Although patients with American College of Cardiology / American Heart Association (ACC/AHA) Stage B
heart failure, or asymptomatic left ventricular dysfunction (ALVD) are at high risk for developing symptomatic heart failure,
few management strategies have been shown to slow disease state progression or improve long-term morbidity and
mortality. Of the pharmacologic therapies utilized in patients with symptomatic disease, only angiotensin converting enzyme
(ACE) inhibitors (and to a lesser extent, angiotensin receptor blockers, or ARBs) have been shown to improve clinical
outcomes among patients with ALVD. Although evidence to support the use of beta blockers in this setting has been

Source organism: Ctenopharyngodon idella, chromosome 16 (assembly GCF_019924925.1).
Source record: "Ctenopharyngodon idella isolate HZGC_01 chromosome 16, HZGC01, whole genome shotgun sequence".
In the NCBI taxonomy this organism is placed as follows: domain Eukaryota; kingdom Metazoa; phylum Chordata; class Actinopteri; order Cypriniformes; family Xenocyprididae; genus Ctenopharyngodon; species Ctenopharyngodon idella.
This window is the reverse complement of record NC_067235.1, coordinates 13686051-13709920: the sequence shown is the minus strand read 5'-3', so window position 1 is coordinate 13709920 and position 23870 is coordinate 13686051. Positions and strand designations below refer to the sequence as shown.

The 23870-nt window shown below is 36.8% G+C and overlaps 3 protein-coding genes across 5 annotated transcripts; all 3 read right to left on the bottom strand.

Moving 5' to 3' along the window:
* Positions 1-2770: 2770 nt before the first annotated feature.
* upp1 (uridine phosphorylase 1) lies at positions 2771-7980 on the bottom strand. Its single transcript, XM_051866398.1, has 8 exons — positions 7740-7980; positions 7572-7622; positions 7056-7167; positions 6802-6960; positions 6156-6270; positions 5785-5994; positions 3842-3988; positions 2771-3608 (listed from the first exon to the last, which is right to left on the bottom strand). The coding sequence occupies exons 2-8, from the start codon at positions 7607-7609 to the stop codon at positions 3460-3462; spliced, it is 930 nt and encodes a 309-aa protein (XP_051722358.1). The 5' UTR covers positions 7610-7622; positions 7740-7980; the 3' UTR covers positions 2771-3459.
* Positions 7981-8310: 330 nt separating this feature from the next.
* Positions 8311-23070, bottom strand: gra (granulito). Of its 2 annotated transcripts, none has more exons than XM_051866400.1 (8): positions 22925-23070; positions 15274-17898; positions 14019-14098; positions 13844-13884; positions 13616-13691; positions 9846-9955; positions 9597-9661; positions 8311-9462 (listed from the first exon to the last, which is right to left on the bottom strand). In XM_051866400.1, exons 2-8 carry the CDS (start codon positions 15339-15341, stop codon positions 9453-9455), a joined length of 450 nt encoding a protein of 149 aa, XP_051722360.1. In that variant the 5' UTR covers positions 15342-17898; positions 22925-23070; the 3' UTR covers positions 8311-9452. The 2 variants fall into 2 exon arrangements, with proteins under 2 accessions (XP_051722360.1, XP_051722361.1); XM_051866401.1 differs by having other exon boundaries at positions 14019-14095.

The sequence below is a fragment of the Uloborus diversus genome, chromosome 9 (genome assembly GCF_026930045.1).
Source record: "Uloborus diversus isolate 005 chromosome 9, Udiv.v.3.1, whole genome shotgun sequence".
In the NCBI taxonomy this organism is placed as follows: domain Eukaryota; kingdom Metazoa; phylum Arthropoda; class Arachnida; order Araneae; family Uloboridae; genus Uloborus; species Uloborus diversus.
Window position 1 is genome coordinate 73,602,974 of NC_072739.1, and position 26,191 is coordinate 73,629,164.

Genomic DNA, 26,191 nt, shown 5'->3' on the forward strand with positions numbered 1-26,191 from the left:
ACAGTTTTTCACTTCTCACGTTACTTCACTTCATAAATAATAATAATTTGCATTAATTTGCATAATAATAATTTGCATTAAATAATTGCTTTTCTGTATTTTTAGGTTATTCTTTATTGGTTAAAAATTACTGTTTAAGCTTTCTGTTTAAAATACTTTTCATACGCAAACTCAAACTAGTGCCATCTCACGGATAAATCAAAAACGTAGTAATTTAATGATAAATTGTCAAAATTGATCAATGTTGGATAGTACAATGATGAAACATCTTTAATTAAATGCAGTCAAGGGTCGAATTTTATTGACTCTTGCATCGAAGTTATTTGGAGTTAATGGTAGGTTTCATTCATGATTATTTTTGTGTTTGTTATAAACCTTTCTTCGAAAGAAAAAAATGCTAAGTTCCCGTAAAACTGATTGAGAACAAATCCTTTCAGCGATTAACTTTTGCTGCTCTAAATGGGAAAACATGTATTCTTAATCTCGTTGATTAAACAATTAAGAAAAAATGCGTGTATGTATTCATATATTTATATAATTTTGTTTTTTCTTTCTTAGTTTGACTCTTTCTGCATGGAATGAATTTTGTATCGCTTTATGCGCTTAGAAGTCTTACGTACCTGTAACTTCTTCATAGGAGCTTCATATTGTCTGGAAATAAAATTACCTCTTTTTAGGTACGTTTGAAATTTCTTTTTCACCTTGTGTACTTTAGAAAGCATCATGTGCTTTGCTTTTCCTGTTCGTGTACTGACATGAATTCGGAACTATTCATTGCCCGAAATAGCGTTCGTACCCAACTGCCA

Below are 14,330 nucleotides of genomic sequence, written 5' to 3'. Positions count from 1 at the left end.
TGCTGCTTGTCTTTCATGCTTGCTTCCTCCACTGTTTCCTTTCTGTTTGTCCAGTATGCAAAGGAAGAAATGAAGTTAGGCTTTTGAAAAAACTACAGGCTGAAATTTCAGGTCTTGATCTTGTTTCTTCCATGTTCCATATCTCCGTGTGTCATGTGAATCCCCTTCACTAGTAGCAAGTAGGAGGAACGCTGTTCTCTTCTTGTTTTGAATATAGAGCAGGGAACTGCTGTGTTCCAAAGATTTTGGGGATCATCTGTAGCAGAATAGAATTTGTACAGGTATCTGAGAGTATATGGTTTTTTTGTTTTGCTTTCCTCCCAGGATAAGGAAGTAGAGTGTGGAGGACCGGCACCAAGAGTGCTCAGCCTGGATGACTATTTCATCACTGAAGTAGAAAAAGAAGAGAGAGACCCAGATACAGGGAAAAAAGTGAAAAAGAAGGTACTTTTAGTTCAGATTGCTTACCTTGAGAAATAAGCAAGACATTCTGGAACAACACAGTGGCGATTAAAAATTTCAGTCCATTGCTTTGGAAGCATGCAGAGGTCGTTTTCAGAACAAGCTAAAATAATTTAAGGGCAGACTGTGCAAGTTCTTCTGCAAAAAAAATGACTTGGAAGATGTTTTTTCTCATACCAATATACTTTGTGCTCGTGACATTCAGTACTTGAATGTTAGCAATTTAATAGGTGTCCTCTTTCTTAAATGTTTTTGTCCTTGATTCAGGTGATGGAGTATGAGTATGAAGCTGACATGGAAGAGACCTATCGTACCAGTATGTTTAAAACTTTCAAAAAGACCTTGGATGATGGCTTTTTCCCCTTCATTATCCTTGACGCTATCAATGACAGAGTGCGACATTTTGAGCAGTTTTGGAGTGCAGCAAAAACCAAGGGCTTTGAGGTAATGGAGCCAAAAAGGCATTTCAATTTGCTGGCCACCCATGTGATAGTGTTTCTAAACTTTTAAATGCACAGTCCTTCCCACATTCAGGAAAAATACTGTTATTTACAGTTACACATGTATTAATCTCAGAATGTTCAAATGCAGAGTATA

primarily derived from retrospective studies or subgroup analyses, they are generally recommended in most patients with
ALVD, especially those with ischemic etiology. Statins are associated with improvements in both major adverse cardiovascular
events and heart failure events among patients with a history of acute myocardial infarction. Finally, in eligible
patients, placement of an automatic implantable cardioverter defibrillator (ICD) has been associated with reduced mortality
rates among those with ALVD due to ischemic cardiomyopathy, and some subgroups may derive benefit from cardiac
resynchronization therapy or biventricular pacing.
Keywords: ACE inhibitors, asymptomatic left ventricular dysfunction, beta blockers, device therapy, heart failure, stage B.
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